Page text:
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You are required to select two events from the Australian History Timeline. One event must be pre-1967 and the other post-1967. This will enable you to investigate the evolution of approaches to Australian policy for Indigenous Australian peoples, the way in which Indigenous Australians are positioned to rationalise approaches, and the presumed relationship between Indigenous and non-Indigenous Australians as a consequence.
You are required to describe and analyse each policy/event in relation to:

1.Goals of each policy or event.

2.How Indigenous Australians are positioned (e.g., do they have a role in decision-making, are their views represented, are they constructed as a 'problem to be resolved').

3.The relationship between Indigenous Australians and wider Australian society (e.g., is there a social or cultural norm evident? Are Indigenous Australians constructed as 'different' to or divergent from the norm?); including a reflection of the influence of these policies and events on your own cultural competence.

4.What are the similarities and differences evident in the goals, positioning of Indigenous Australians, and the implied relationship between Indigenous Australians and wider Australian society?
 

Pre and Post Commonwealth Referendum Events

The indigenous or the aboriginal people in Australia are the original inhabitants of the land who have faced oppression, discrimination and humiliation for decades by the colonists. Before the year 1788, approximately 700 languages were spoken throughout Australia which hosted only the indigenous people with a population of 7,50,000. The country used to be a land of diverse cultures. The aboriginal Australians constitute to 3% of the total population today (Altman, 2018). The situation of the land along with the condition of the indigenous Australians changed entirely with the arrival of the European people.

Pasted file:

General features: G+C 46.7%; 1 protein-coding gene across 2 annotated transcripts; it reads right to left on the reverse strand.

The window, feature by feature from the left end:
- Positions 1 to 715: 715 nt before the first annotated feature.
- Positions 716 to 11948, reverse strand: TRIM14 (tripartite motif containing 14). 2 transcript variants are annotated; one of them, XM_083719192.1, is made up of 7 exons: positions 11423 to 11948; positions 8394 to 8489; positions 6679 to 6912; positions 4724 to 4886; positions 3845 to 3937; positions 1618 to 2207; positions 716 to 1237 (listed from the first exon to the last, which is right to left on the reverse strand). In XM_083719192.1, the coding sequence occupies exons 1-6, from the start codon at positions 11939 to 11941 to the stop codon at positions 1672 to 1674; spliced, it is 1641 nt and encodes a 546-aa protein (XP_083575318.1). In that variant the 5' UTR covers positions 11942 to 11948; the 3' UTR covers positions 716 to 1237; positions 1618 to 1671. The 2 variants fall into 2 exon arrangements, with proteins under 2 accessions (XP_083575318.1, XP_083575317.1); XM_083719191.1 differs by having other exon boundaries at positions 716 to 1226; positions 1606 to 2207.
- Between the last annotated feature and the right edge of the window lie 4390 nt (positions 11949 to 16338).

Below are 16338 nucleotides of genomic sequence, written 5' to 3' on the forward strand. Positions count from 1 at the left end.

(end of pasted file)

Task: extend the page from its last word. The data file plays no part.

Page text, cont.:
This paper looks into the events in the history of Australia that portrays the discrimination and injustice against the indigenous Australians. The paper intends to compare and analyze two events from the history of the nation; one from pre Commonwealth Referendum in 1967 and the other one from post Referendum period. The aim of this paper is to analyze the condition of the native Australian people at present, the relationship between the indigenous and wider Australian people while considering the events in the past.